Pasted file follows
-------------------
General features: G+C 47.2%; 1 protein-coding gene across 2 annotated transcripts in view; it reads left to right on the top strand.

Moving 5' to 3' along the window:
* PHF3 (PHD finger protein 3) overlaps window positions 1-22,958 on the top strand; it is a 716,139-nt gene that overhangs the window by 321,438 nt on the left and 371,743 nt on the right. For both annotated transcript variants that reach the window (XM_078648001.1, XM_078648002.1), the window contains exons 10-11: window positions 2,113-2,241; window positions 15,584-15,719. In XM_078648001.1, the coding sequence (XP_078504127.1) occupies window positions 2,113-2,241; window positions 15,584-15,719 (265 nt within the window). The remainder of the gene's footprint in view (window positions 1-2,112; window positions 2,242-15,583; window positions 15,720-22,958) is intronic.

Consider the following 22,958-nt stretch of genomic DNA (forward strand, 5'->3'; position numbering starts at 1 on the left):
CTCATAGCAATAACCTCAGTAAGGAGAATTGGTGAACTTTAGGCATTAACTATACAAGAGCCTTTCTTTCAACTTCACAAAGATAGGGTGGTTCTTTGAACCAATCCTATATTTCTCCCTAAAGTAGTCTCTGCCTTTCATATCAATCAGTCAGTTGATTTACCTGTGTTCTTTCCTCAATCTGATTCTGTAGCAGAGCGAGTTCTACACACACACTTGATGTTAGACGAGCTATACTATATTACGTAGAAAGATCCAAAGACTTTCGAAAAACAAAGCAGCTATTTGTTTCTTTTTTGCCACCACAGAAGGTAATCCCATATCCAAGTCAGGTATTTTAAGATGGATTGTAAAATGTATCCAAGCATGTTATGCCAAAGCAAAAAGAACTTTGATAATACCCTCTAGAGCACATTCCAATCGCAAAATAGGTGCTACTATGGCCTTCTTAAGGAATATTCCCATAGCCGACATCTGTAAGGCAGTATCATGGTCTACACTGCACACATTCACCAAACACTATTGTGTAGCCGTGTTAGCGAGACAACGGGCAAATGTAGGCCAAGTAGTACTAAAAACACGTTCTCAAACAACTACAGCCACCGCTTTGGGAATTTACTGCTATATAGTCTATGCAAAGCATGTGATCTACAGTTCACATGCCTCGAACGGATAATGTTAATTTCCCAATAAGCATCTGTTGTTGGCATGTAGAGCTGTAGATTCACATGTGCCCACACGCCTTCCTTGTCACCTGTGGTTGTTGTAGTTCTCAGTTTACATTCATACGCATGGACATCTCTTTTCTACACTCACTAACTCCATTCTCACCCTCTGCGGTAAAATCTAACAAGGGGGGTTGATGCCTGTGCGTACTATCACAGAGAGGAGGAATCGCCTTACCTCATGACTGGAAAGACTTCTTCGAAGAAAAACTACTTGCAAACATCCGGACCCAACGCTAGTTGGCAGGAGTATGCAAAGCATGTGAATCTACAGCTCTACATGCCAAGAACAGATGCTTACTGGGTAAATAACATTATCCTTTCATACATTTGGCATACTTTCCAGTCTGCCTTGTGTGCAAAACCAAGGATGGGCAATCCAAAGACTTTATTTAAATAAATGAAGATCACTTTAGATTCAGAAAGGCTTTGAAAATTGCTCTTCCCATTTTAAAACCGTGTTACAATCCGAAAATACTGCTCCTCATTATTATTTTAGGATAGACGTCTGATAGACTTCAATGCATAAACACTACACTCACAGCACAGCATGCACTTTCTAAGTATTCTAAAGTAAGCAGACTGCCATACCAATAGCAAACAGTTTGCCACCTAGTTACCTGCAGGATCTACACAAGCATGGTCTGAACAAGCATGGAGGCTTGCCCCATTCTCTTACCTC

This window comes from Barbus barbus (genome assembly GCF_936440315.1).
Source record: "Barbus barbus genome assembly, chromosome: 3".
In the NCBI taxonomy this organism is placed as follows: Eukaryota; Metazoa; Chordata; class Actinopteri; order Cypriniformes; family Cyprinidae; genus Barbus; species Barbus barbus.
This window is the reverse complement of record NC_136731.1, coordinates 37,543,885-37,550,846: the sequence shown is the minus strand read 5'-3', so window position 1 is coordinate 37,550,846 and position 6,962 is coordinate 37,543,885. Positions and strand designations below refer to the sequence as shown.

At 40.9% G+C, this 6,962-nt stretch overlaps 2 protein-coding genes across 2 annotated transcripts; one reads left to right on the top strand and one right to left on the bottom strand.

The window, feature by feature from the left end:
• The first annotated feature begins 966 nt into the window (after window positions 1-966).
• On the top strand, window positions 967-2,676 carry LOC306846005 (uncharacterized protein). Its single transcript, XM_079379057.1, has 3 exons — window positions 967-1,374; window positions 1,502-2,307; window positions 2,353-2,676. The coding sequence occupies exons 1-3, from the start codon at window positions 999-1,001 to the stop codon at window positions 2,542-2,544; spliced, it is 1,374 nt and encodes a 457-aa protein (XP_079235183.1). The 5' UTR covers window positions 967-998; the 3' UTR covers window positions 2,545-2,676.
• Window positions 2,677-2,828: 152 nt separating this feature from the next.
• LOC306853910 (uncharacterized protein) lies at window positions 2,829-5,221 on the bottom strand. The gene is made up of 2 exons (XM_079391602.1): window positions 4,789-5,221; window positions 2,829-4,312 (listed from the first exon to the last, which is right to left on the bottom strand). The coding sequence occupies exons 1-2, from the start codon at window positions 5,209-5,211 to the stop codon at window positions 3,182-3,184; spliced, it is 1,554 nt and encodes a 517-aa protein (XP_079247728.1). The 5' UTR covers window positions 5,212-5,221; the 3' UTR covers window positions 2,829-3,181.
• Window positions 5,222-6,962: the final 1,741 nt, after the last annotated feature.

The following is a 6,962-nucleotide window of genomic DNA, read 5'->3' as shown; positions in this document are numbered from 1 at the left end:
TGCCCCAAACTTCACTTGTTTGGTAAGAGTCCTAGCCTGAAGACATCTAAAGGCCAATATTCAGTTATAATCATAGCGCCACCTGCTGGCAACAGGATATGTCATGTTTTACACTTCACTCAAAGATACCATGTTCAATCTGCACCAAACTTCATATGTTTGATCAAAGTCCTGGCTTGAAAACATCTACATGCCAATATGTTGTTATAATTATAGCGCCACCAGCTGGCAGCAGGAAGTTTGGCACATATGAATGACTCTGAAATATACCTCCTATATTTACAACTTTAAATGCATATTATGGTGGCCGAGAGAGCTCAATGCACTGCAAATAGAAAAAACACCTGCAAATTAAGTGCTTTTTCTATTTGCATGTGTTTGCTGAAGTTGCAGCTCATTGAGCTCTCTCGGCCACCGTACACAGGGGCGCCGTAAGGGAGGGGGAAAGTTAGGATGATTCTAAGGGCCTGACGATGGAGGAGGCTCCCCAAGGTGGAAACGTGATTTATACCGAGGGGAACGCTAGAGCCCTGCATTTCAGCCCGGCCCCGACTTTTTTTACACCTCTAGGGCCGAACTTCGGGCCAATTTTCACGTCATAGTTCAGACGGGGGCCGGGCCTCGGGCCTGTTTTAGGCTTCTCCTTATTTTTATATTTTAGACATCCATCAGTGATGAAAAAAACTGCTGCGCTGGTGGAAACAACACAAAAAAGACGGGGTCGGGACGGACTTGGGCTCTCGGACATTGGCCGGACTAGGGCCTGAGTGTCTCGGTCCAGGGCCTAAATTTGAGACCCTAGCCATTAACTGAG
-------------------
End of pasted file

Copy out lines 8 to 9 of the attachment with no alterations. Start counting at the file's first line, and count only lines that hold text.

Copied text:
In the NCBI taxonomy this organism is placed as follows: Eukaryota; Metazoa; Chordata; class Actinopteri; order Cypriniformes; family Cyprinidae; genus Barbus; species Barbus barbus.
This window is the reverse complement of record NC_136731.1, coordinates 37,543,885-37,550,846: the sequence shown is the minus strand read 5'-3', so window position 1 is coordinate 37,550,846 and position 6,962 is coordinate 37,543,885. Positions and strand designations below refer to the sequence as shown.